A selection of tributes to the late great Jack Kyle, fixed in the minds of my generation as the ideal sportsman. It was in a way fortunate that in the days of the amateur game, a man’s character could be expressed in other fields.
From the Irish Times
Out-half on the Grand Slam-winning Irish rugby team of 1948, the Belfast surgeon played 46 times for Ireland and another six with the British and Irish Lions.
He won a Grand Slam, two triple Crowns and another Five Nations in 1951 and played on for Ireland until 1958. Upon his retirement, he was the world’s most-capped rugby international.
Because Jack Kyle stopped playing rugby in the late 1950s, several generations of people never got to see him playing in the flesh. But his name has become a kind of shorthand for sporting talent, and for attitude and manners which both reflected a certain era and transcended it. For much of this week, Irish sport has revolved around a debate on the right way and wrong ways of conducting yourself.
Jack Kyle was one of Ireland’s greatest rugby players. Known for his deft, elusive moves, he was nicknamed the Ghost and the Scarlet Pimpernel. When a new scrum half once asked him where he should pass the ball, Kyle replied, “Just pass it as far as you can and I’ll catch it.”
However, to thousands of people living in Africa, he was simply “Dr Kyle”. When his playing career ended he moved to the continent as a surgeon and spent three decades working in a hospital in a mining town in Zambia.
A deeply modest man, Kyle said: “I was only the second opinion. They always saw the witch doctor before they saw me,.
He made a lasting impact on the late Cliff Morgan after the legendary Wales and Lions out-half – and also a playing contemporary of Kyle – saw him play for the Barbarians.
Morgan said: “He was so beautifully balanced and had this gift of lulling opposition into a false sense of security. You’d think he was doing nothing, and yet in an instant he’d pull the ball back, and there he was in a position to score or make a try.”
And famously, the Irish Independent wrote of Kyle in 1953 after Ireland had played France:
“They seek him here, they seek him there,
Those Frenchies seek him everywhere.
That paragon of pace and guile,
That damned elusive Jackie Kyle.”
From The Times (£)
Kyle’s daughter, Justine, who was born in Zambia, returned to Ireland to boarding school and was taken to watch a rugby match, she recalled: “All these men came over and they were going on and on and on about dad.” She later wrote a memoir about his life. “He always felt that rugby was a gift which just came naturally to him because he played on instinct. But I think he felt that the surgery was much more difficult to achieve.”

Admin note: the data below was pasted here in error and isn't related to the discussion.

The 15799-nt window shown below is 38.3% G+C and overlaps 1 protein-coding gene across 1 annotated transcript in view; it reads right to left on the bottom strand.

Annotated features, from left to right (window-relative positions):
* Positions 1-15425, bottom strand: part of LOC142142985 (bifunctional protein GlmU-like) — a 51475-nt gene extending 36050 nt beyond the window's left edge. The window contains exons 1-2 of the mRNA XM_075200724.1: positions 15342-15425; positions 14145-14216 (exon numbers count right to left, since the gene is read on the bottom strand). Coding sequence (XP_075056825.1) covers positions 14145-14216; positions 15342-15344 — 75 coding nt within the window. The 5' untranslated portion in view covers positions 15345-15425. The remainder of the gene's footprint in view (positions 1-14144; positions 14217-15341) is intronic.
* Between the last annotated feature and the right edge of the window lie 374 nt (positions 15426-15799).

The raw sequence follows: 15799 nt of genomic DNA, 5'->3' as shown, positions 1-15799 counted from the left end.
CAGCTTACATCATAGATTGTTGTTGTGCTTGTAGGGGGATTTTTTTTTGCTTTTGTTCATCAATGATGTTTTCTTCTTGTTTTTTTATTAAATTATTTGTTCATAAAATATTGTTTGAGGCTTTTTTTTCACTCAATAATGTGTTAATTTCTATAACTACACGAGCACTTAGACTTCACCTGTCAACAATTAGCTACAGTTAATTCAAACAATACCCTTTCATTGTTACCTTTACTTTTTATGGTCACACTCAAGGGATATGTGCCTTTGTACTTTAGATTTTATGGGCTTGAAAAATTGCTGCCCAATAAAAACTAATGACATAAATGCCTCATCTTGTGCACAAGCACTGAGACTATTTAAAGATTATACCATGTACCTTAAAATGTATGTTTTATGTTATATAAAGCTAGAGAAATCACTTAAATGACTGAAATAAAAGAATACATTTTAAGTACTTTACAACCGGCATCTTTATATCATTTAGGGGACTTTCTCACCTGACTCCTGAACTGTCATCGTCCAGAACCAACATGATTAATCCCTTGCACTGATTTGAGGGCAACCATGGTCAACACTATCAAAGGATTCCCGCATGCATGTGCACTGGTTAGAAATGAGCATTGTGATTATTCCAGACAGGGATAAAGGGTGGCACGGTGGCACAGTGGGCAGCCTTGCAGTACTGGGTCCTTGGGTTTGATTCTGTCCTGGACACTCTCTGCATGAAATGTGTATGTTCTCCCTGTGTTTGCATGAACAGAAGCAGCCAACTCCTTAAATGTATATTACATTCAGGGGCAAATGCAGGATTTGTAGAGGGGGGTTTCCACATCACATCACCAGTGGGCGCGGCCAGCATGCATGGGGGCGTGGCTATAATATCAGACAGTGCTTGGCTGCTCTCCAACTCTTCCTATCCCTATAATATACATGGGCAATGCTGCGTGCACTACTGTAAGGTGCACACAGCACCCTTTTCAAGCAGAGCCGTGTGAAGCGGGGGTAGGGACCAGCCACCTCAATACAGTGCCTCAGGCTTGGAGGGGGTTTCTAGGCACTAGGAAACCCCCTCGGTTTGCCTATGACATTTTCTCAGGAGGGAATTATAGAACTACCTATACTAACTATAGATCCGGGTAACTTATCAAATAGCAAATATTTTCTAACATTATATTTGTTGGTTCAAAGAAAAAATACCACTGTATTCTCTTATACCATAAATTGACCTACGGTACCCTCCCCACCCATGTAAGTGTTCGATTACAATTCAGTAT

Of his rugby, Kyle agreed. “These things are done on a subconscious level. The ball goes into your arms, and suddenly an opening appears and away you go.”
Both his children settled in Ireland and, finally, in his mid-70s he followed them, retiring to a house in Co Down. He had always maintained close links with his homeland. No Ulsterman was more popular in the Republic than Kyle. He expressed pleasure that it was for the whole of Ireland that he played rugby.
From the Guardian
In 2002 Kyle was voted Ireland’s greatest player, underlining his standing alongside Brian O’Driscoll and Willie John McBride as the country’s most-celebrated rugby players.
Rory Best led widespread tributes by hailing Kyle as “a genius of the game”. The Ulster and Ireland hooker said: “I remember my father and grandfather talking about Jack Kyle and what a great player he was in his time. But for him still to be looked upon by modern-day players as a genius of the game shows what a legend he was.
“There are very few players who transcend generations like he has done, but when you look back at clips of some of the stuff he did, he was well ahead of his time.
“We talk about his playing achievements but he was a real gentleman as well as a rugby great. I’ve met him a few times, particularly in 2009 when we won the Grand Slam, and he spoke so fondly of his time playing rugby.
“He spoke so graciously to us and you genuinely felt that he was happy to share what we’d been through because he’d done it back in 1948.
“He never tried to force anything on you but he had so much knowledge to impart that you couldn’t help but listen and be engrossed by what he had to say.
“There is a wonderful tribute to him in the new tunnel at Kingspan Stadium and it’s very special to have his legacy to inspire us.
“He was one of the greatest players to ever play the game and it’s a privilege to follow in his footsteps as an Ulster Rugby player.”